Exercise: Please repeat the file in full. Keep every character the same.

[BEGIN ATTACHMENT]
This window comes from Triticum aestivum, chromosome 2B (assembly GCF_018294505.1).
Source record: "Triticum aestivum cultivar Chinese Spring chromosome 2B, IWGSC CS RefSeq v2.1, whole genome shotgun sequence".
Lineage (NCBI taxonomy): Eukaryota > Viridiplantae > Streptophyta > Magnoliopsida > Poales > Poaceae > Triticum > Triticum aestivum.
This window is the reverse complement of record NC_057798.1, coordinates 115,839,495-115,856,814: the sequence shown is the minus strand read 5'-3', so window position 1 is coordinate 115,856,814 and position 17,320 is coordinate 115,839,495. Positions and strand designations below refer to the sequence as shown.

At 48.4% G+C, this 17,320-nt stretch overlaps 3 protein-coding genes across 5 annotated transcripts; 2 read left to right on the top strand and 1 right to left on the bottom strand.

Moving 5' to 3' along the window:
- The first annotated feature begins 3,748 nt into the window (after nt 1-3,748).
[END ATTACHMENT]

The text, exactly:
This window comes from Triticum aestivum, chromosome 2B (assembly GCF_018294505.1).
Source record: "Triticum aestivum cultivar Chinese Spring chromosome 2B, IWGSC CS RefSeq v2.1, whole genome shotgun sequence".
Lineage (NCBI taxonomy): Eukaryota > Viridiplantae > Streptophyta > Magnoliopsida > Poales > Poaceae > Triticum > Triticum aestivum.
This window is the reverse complement of record NC_057798.1, coordinates 115,839,495-115,856,814: the sequence shown is the minus strand read 5'-3', so window position 1 is coordinate 115,856,814 and position 17,320 is coordinate 115,839,495. Positions and strand designations below refer to the sequence as shown.

At 48.4% G+C, this 17,320-nt stretch overlaps 3 protein-coding genes across 5 annotated transcripts; 2 read left to right on the top strand and 1 right to left on the bottom strand.

Moving 5' to 3' along the window:
- The first annotated feature begins 3,748 nt into the window (after nt 1-3,748).